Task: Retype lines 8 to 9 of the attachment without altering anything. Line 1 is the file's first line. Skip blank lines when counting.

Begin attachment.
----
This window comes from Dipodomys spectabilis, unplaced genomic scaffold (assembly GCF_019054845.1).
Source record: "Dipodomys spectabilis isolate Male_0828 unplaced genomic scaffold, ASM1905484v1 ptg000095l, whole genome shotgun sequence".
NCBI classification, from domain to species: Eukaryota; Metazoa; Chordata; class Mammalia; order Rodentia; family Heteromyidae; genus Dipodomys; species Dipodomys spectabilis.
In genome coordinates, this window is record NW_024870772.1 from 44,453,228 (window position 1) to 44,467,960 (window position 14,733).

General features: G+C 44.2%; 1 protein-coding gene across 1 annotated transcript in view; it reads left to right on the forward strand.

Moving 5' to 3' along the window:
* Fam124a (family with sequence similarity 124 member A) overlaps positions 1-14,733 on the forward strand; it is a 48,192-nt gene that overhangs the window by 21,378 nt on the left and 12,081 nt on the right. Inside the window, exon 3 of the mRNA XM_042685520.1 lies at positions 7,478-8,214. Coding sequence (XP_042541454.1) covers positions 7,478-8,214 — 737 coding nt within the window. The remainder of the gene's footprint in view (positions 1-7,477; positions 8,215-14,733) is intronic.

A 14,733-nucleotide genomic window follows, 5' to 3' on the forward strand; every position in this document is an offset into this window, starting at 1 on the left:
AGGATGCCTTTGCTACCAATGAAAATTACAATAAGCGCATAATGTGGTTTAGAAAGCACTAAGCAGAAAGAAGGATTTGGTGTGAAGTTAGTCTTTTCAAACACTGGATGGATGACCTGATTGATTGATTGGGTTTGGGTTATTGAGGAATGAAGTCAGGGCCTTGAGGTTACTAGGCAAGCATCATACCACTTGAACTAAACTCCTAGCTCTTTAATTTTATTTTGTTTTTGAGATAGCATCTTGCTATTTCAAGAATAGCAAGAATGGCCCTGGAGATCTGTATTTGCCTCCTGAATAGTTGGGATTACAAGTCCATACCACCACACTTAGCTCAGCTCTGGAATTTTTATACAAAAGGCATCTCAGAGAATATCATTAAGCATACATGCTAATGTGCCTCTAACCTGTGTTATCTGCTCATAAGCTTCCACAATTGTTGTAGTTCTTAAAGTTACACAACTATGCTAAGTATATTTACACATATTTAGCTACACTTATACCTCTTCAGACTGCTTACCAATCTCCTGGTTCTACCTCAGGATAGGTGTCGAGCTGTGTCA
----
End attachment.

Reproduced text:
A 14,733-nucleotide genomic window follows, 5' to 3' on the forward strand; every position in this document is an offset into this window, starting at 1 on the left:
AGGATGCCTTTGCTACCAATGAAAATTACAATAAGCGCATAATGTGGTTTAGAAAGCACTAAGCAGAAAGAAGGATTTGGTGTGAAGTTAGTCTTTTCAAACACTGGATGGATGACCTGATTGATTGATTGGGTTTGGGTTATTGAGGAATGAAGTCAGGGCCTTGAGGTTACTAGGCAAGCATCATACCACTTGAACTAAACTCCTAGCTCTTTAATTTTATTTTGTTTTTGAGATAGCATCTTGCTATTTCAAGAATAGCAAGAATGGCCCTGGAGATCTGTATTTGCCTCCTGAATAGTTGGGATTACAAGTCCATACCACCACACTTAGCTCAGCTCTGGAATTTTTATACAAAAGGCATCTCAGAGAATATCATTAAGCATACATGCTAATGTGCCTCTAACCTGTGTTATCTGCTCATAAGCTTCCACAATTGTTGTAGTTCTTAAAGTTACACAACTATGCTAAGTATATTTACACATATTTAGCTACACTTATACCTCTTCAGACTGCTTACCAATCTCCTGGTTCTACCTCAGGATAGGTGTCGAGCTGTGTCA